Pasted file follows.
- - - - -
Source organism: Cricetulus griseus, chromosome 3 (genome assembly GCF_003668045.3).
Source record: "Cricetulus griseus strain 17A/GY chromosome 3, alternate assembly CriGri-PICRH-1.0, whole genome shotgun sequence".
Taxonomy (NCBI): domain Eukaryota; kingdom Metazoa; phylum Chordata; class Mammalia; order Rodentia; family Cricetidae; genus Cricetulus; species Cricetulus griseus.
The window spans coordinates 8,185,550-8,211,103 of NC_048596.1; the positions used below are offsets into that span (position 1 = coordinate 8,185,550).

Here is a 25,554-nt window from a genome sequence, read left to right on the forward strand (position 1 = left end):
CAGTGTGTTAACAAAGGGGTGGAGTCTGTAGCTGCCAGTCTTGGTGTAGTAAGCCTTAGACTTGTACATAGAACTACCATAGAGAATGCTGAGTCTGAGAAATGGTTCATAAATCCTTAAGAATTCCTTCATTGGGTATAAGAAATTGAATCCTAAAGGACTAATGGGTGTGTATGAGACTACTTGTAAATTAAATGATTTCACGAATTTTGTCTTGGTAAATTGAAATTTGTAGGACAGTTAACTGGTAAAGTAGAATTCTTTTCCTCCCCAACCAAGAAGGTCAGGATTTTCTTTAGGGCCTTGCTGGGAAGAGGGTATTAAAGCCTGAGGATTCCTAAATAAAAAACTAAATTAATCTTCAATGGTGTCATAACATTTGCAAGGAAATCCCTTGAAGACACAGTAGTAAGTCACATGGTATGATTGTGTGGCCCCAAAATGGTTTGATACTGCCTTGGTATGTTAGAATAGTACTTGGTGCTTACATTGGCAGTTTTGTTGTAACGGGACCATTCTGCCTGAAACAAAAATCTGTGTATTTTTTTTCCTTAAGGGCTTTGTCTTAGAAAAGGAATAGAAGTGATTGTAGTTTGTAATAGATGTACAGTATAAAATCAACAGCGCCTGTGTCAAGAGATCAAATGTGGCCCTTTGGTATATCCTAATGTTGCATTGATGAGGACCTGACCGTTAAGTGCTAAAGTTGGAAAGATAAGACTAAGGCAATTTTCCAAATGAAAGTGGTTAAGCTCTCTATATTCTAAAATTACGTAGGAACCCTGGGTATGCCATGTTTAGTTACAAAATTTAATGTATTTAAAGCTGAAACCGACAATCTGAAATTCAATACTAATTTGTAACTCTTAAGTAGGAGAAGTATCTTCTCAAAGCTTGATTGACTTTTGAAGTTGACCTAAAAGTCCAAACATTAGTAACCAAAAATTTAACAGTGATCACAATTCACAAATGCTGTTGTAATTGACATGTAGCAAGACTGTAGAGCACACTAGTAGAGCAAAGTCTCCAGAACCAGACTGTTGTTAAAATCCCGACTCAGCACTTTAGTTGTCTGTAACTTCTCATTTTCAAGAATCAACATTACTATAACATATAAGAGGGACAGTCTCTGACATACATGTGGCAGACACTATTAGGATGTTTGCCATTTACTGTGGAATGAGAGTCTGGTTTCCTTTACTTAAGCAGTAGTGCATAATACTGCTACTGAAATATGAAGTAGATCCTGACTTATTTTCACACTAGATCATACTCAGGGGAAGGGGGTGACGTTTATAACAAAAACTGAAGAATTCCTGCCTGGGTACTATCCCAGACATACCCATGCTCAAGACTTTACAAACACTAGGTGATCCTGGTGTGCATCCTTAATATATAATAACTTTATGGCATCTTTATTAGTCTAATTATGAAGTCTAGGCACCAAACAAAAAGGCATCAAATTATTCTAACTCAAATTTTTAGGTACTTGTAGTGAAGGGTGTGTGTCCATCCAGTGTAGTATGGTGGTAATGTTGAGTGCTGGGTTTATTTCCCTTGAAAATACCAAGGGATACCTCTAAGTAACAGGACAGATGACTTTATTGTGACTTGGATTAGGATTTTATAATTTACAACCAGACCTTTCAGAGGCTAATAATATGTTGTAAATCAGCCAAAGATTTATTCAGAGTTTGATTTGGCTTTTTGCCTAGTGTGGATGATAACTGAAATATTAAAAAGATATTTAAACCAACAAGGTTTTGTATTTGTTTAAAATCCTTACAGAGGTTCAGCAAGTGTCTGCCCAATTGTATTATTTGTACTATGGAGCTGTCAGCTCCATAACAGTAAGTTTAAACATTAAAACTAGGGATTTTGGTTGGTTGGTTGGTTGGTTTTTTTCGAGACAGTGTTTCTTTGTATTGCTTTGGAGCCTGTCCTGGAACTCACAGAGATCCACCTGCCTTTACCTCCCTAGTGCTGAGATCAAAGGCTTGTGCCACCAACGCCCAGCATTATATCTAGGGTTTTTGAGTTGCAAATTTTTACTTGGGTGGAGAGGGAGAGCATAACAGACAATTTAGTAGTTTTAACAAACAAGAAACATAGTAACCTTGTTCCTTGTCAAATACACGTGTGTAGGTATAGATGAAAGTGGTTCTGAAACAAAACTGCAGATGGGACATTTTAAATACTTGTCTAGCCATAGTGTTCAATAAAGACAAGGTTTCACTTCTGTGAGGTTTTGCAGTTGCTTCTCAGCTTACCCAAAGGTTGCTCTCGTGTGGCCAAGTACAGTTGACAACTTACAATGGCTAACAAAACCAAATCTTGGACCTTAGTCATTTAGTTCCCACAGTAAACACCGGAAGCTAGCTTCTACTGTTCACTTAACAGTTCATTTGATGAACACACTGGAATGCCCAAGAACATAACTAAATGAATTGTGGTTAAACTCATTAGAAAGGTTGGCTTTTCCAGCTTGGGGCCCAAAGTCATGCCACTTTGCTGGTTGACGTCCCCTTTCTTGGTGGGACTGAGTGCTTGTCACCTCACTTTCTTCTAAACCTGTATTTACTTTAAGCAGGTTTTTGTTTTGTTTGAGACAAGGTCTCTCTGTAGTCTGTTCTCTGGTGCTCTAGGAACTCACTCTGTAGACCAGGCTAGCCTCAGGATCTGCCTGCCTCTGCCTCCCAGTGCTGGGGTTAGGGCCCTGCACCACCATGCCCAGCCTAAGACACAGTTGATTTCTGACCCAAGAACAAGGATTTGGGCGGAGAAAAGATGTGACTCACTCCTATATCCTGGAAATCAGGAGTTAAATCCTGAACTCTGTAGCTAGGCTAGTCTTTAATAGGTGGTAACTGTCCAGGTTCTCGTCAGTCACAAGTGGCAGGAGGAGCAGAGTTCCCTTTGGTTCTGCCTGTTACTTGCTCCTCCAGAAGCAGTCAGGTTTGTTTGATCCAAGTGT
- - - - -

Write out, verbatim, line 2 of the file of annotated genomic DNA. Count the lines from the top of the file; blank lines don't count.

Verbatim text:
Source record: "Cricetulus griseus strain 17A/GY chromosome 3, alternate assembly CriGri-PICRH-1.0, whole genome shotgun sequence".